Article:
Following up on our piece earlier this week, the coming hours and days are pivotal for Cyprus. Whatever is decided will be bad. Choosing the right solution for Cyprus is like trying to pick the best horse in the glue factory.
The ECB has threatened to withdraw ELA from the Central Bank of Cyprus on Monday if a deal has not been reached. If this is the case, and the required two thirds of the ECB board vote to stop Cyprus’s ELA, then other eurozone banks will be ordered to cease the transfer of reserves to Cyprus, and not to recognize any reserves received from Cyprus as euros. Cyprus, at this point, will be the first country to leave the EMU.
Sterling remains one of our least favourite currencies. We have frequently highlighted the terrible state of the UK economy, and the baleful effects the heavy private and public debt loads are having on its long-term health. This places the burden on the external sector, eg exports and earnings from overseas investments, to revitalize the UK economy. A weaker currency is the easiest and quickest way to increase the competitiveness of the external sector.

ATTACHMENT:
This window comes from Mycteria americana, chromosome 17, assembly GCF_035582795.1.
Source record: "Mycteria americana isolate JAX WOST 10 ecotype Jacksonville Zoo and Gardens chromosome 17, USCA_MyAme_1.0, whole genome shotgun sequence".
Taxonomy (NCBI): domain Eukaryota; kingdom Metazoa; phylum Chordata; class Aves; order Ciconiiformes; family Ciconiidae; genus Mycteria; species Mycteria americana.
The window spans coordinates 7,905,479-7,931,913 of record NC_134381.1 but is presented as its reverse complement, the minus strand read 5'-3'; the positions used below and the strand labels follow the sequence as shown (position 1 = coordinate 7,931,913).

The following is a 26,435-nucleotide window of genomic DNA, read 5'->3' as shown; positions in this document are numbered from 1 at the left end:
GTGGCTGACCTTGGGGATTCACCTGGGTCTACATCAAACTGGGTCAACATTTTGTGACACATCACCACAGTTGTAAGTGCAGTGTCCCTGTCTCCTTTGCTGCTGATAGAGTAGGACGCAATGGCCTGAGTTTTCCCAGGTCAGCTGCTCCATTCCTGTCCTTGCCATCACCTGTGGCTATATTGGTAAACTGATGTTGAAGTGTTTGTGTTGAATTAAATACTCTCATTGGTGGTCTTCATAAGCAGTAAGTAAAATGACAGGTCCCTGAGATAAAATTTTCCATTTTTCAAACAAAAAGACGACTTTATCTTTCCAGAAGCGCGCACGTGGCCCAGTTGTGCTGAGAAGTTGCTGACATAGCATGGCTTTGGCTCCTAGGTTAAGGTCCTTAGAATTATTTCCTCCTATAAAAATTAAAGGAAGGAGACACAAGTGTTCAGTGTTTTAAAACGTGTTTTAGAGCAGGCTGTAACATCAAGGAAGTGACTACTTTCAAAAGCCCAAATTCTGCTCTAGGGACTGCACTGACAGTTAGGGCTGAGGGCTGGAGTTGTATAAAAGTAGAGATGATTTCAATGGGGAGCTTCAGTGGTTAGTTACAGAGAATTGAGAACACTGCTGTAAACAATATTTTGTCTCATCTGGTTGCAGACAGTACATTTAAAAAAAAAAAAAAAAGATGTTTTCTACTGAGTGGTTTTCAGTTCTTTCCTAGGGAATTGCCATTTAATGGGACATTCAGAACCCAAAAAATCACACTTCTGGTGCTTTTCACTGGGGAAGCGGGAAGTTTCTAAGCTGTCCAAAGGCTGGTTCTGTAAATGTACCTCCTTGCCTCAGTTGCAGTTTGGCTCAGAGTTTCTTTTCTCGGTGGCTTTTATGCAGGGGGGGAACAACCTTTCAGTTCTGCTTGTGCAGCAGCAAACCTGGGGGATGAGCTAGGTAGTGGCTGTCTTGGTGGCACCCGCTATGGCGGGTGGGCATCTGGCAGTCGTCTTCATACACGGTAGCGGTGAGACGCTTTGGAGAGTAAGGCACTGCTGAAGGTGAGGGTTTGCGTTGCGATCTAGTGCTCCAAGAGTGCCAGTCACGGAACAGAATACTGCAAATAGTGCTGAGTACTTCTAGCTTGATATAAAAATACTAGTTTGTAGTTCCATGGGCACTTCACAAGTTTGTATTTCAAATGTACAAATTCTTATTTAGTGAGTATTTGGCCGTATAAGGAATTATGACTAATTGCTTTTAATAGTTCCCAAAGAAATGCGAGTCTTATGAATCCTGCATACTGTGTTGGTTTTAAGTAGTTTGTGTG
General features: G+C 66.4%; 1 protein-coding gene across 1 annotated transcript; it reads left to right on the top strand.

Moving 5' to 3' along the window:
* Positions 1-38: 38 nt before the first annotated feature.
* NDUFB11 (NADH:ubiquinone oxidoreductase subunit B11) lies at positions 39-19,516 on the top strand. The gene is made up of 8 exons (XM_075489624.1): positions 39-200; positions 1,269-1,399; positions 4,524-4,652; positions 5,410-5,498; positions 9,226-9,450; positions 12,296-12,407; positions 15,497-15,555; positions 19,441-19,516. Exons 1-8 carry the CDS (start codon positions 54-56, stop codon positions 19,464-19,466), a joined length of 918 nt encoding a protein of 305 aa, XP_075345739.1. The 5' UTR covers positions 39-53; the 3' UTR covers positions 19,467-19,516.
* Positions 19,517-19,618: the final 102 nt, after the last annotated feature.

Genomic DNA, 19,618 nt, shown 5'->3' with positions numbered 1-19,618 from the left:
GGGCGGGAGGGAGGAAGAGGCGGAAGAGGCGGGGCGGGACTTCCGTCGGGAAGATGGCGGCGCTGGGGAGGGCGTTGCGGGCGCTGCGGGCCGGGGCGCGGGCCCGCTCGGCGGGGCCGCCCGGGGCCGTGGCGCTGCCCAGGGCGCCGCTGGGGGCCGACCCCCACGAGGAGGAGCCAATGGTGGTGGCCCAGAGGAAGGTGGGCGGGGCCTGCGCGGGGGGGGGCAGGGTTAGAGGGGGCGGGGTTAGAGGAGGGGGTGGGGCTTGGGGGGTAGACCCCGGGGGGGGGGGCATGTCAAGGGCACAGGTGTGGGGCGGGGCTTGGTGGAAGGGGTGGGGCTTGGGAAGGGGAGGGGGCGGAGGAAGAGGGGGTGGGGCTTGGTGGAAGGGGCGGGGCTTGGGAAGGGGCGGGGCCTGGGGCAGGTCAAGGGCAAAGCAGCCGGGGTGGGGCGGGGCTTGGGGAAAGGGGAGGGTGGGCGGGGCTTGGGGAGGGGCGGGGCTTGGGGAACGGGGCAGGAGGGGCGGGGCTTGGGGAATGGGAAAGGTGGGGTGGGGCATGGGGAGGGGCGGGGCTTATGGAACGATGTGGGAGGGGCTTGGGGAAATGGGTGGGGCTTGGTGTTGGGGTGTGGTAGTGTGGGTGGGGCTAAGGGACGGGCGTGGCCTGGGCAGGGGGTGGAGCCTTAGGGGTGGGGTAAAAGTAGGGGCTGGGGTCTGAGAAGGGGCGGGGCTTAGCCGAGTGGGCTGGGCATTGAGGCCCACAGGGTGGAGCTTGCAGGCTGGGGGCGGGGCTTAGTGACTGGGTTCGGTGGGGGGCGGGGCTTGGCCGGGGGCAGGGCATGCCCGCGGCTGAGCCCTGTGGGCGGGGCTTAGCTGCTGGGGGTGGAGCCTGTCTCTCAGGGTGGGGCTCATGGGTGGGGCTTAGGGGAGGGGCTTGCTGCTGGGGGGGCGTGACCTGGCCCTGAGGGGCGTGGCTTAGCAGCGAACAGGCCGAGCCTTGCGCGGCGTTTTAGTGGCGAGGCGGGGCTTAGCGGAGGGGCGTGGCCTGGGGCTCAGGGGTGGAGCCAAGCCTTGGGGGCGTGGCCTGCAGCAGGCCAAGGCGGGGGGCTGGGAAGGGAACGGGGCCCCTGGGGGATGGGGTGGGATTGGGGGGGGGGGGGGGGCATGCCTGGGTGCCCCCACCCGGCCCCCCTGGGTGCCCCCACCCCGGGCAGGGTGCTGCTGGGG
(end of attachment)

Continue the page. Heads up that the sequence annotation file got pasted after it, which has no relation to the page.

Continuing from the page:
In the aftermath of the Lehman bankruptcy, the Bank of England helped engineer a 25% weakening of sterling. But this was not enough, and the current account and trade deficit have shown no signs of a sustainable pick-up.